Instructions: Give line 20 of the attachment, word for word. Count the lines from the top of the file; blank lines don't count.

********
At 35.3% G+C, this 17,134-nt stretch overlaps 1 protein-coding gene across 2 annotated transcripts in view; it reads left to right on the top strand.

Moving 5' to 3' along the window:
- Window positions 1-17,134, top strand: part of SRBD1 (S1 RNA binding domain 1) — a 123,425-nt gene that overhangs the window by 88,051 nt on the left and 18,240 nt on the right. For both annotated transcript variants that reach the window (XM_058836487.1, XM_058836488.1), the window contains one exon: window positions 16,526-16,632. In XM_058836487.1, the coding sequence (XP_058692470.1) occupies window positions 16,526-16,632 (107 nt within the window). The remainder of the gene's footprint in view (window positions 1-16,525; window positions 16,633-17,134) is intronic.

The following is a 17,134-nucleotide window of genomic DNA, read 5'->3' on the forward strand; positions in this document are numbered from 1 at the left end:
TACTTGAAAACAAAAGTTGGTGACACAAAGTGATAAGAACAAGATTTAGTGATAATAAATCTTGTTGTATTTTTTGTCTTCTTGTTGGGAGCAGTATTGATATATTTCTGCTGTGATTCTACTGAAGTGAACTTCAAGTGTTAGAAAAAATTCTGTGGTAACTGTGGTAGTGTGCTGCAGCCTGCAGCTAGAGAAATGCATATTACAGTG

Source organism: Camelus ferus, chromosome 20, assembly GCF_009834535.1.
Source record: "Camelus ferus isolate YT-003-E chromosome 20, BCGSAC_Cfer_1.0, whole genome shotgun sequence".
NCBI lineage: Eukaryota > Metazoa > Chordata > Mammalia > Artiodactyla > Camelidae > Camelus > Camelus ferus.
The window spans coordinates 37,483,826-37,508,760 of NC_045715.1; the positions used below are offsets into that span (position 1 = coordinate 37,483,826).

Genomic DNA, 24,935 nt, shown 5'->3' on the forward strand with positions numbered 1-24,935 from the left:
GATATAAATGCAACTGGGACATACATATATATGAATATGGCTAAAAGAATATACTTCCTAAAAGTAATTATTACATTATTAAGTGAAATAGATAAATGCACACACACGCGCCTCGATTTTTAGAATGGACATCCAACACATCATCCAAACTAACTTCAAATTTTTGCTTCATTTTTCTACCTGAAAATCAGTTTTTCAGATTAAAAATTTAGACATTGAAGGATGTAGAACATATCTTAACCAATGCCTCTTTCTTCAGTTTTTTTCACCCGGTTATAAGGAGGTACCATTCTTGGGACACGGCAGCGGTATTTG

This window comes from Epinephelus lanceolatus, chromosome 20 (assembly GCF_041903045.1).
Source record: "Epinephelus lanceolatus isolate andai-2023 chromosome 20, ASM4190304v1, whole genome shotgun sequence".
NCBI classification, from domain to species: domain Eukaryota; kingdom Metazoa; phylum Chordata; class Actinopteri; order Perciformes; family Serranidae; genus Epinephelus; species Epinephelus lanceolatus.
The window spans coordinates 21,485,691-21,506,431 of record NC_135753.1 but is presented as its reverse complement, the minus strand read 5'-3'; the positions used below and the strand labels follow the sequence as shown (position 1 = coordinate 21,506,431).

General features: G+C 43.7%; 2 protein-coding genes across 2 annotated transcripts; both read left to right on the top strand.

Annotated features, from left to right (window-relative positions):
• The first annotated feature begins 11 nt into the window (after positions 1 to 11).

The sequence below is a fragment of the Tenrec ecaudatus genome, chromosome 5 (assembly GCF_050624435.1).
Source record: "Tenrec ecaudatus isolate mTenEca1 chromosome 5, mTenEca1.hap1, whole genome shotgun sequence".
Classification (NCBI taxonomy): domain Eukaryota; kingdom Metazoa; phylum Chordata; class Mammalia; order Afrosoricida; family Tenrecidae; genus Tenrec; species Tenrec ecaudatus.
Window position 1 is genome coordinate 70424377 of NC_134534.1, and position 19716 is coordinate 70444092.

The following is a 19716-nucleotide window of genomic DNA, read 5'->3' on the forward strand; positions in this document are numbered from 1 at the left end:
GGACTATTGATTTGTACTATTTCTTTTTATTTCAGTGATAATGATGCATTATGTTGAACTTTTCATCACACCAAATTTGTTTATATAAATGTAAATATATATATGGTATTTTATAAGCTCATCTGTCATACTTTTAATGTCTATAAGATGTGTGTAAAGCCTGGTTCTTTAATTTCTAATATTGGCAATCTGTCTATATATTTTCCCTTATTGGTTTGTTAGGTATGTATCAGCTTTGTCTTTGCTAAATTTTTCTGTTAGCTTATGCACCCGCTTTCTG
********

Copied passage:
Source record: "Tenrec ecaudatus isolate mTenEca1 chromosome 5, mTenEca1.hap1, whole genome shotgun sequence".